My New Year’s resolution 2 years in a row has been to land the job that I rightfully deserve and have worked really hard for. I have a degree in comprehensive economics and I love that stuff. I wanted to work for the UN and combat human trafficking, or work in the export/import business. I’ve never cried so much or been so down about anything in my life but this problem of not finding a job and not feeling successful. It’s degrading, humiliating, and frustrating to work as a teacher just because I fit the job when I hate teaching and never saw myself as a teacher in my life. The only thing employers see in me is Madrelingua…”we want you because of your English skills, now can you translate the website and teach our daughter English on the side?” “I have to think about it” is often my reply, but “did you even look at my résumé? I fit the job description, I’m not here because I want to teach English…” The parts that are left of me after 2 years of this nonsense are all the bad parts probably. I go to interviews with a shield now.

To not cross off my resolutions list creates resentment and doubt about myself and what I’m worth and have to give. Imagine your husband coming home and telling you about his awesome job that he loves, a Special Forces helicopter pilot is pretty impressive. After hearing about his perfect day at his awesome job how can you even start to talk about your day as an English teacher and how you taught “to be” in 5 different ways when you see yourself as an economist solving world problems?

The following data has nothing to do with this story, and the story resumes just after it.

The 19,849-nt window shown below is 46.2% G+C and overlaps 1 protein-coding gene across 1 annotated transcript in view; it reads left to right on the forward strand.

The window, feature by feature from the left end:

Countless résumés sent, not even a reply. Countless conversations had, but the story is always the same “you know, the economy is so bad right now, we’re still in a crisis, most people don’t have jobs, you’re lucky you’re teaching, and you’re so young and without experience.” I reply in my head “Yes, I do know very well, I have a degree in Economics and could explain to you with graphs why your country is in the %$^%* and could really help your business if you’d just give me a chance you a-hole, and I’m not lucky, I worked for what I have because I’m determined and not lazy.” But instead of saying what I think I just often say “I understand, thanks anyway.”